Take, for example, my town.  Lausanne, Switzerland.  Population 126K people.  By any definition, that is little more than a large village.  By comparison, it has the same population as Waco, Texas; Coral Springs, Florida or Bellevue, Washington.

In my town, we have, ALL FREESTANDING, a Hermes store, a Louis Vuitton store, a Bally, a Cartier and a Maserati dealer.  On one street.  Do you think they have a Hermes store in Coral Springs, Florida?  Of course not.  I googled it.  They have a Gap and an Old Navy, as well they should.  Herein lies the problem.  In Europe, you have high-end designer stuff.  Then, you have the crappy stuff, like H & M and C & A.  The low-end stuff here is like the equivalent of Sears or JCPenney. . .or worse.  THERE IS NO IN BETWEEN.  No equivalent of Talbots or J. Crew or Banana Republic or whatever.  For example, Tommy Hilfiger (who, inexplicably, is all the rage here) is considered high design a la Michael Kors.  I needed a new white button-down shirt.  Nothing fancy, just basic.  The plain white button-down Tommy Hilfiger shirts were 210 USD.  Really.  

So, when your only choices are really good stuff that will last for years and years and, what I call throw-away clothes, i.e. clothes that will last through only two or three wash cycles before they 1) fall apart or 2)shrink/stretch out of shape, what do you choose?  Let me give you another piece of information to help you decide.  Those clothes in H & M?  Those down-market clothes?  A t-shirt, A T-SHIRT!!, cannot be had for less than 39.90.  Seriously.  You think I’m kidding.  I’m not.  Yesterday, to research this, I went shopping IN THE GROCERY STORE at the Coop for a tan sweater.

I actually need a tan sweater to go with a skirt that I have.  Now, Coop is a generic, run of the mill, one-in-every-town kind of store, equivalent to Target in America.  Smaller than Target, but similar.  Coop has groceries, toiletries, clothes, jammies, etc.  I find a tan sweater.  Plain, v-neck, long-sleeve tan sweater.  Y’all.  149.90.  IN THE GROCERY STORE.  What is a European girl to do?  Save her centimes and wait until she can afford the nice wool peacoat that costs 600 dollars from the designer?  Or, buy the piece-‘o-crap one in the grocery store that costs 300 dollars?  You see?  You see the problem?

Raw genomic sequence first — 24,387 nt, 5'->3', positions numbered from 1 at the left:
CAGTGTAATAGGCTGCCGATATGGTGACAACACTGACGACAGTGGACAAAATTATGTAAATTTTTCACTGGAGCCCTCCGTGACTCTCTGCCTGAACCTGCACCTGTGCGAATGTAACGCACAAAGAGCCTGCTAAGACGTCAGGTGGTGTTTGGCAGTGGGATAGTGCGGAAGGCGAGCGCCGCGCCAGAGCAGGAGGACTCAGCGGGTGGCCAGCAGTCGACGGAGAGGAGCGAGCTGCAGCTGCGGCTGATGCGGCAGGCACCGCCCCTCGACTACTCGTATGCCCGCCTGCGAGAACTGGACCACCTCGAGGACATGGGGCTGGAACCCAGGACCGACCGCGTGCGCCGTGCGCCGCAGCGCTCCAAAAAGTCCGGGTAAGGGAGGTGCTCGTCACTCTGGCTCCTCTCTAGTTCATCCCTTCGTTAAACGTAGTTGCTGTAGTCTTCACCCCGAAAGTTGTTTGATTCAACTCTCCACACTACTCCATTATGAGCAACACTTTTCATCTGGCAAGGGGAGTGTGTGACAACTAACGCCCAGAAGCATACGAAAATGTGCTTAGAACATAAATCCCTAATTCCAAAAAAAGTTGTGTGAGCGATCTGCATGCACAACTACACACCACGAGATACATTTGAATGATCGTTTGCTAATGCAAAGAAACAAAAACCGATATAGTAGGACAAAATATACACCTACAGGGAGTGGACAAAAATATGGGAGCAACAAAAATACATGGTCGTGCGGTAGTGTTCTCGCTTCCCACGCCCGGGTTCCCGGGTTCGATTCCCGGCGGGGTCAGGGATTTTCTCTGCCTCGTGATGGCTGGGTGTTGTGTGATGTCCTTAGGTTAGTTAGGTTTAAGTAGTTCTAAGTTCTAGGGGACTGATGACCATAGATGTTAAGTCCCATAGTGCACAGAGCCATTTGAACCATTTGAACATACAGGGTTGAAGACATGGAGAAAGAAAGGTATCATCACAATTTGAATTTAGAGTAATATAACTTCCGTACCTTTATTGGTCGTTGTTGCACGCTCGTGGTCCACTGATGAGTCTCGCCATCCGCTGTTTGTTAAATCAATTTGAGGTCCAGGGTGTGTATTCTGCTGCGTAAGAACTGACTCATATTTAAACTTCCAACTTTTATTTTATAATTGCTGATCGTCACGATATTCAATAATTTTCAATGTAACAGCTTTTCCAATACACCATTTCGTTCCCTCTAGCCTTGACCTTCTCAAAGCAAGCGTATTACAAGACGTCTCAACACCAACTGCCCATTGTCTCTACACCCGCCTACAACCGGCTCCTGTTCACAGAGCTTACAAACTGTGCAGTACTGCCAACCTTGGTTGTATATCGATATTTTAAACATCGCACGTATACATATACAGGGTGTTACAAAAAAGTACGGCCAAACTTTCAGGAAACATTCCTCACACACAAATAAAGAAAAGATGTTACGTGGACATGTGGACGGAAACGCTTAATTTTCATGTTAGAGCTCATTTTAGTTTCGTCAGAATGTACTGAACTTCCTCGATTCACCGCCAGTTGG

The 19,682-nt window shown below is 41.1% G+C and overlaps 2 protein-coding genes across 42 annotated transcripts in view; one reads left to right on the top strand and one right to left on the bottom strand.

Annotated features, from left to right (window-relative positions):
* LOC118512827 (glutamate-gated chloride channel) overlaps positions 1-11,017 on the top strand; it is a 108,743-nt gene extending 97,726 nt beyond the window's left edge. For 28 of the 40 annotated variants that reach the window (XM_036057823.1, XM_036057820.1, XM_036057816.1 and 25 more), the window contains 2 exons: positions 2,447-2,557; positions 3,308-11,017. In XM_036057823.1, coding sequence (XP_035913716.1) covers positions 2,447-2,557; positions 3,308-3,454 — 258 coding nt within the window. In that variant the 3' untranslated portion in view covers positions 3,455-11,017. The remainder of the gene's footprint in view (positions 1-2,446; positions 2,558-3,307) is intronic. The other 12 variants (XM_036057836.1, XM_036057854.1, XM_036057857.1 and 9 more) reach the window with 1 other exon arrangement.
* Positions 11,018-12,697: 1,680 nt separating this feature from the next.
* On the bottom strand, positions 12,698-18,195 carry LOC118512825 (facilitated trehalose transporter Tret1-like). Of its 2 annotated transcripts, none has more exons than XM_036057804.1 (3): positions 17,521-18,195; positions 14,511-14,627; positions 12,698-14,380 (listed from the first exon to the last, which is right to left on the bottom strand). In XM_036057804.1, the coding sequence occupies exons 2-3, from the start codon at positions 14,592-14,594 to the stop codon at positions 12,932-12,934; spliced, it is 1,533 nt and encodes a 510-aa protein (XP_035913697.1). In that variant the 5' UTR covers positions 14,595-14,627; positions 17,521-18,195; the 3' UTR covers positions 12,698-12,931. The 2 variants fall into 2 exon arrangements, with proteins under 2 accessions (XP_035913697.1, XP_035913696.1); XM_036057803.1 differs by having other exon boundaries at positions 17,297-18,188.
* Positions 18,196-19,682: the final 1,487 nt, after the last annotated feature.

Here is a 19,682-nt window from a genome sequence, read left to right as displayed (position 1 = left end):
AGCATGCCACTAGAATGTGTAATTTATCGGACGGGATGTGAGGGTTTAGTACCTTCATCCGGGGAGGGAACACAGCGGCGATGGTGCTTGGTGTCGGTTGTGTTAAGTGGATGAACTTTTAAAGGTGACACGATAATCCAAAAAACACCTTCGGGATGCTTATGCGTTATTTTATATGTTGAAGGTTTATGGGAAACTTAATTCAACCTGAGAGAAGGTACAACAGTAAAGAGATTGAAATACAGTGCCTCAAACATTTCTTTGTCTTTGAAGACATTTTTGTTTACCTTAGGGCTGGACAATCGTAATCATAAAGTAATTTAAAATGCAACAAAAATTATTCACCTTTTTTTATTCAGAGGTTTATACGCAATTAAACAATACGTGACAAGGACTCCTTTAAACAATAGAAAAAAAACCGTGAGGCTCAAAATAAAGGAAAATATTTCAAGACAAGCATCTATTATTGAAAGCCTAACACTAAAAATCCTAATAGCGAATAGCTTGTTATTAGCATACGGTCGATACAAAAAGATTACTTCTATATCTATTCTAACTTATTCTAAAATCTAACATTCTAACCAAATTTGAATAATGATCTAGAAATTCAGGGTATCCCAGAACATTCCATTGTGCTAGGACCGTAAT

Fast forward to the real topic of this blog post.  The sales.  Twice a year, the stores have sales to unload the end-of-the-season merchandise that did not sell.  This is really excellent stuff that is marked down 50-60%.  Everybody, and I mean everybody, goes shopping during these three weeks in January and July.  (Not in Switzerland.  Switzerland doesn’t get it.  The stores here have like one little measly rack marked down 30%.  Hello, Switzerland, that is not a sale.  That is just a tease.)

BUT!  France, Spain, Italy.  No joke, the sales are awesome on high-end designer stuff.  This year, Mr. Big and I hit the sales in Lyon and Paris.  I was prepared.  I knew my “retail prices”.  I was ready.  I GOT MY BURBERRY TRENCH PEOPLE and it is friggin’ marvelous.  Mr. Big got two pairs of dress shoes.  (Please note that Mr. Big has been, before this, completely allergic to paying Euro-prices).   Y’all just don’t realize what it feels like to get a bargain over here.  You know how good it feels in the US to find something on sale for a really cheap price and you find yourself skipping around for the rest of the day on a shopping high?  Well, multiply that by seven million and you will know how much I love January and July.

This was really hard to write and, it turns out, it’s not very funny, either.  Sorry.  It needed to be said, if for no other reason than to lift the veil over shopping on either side of the pond.  A lot of misconceptions out there.  Next time, I’ll go back to crazy food or arcane Swiss rules.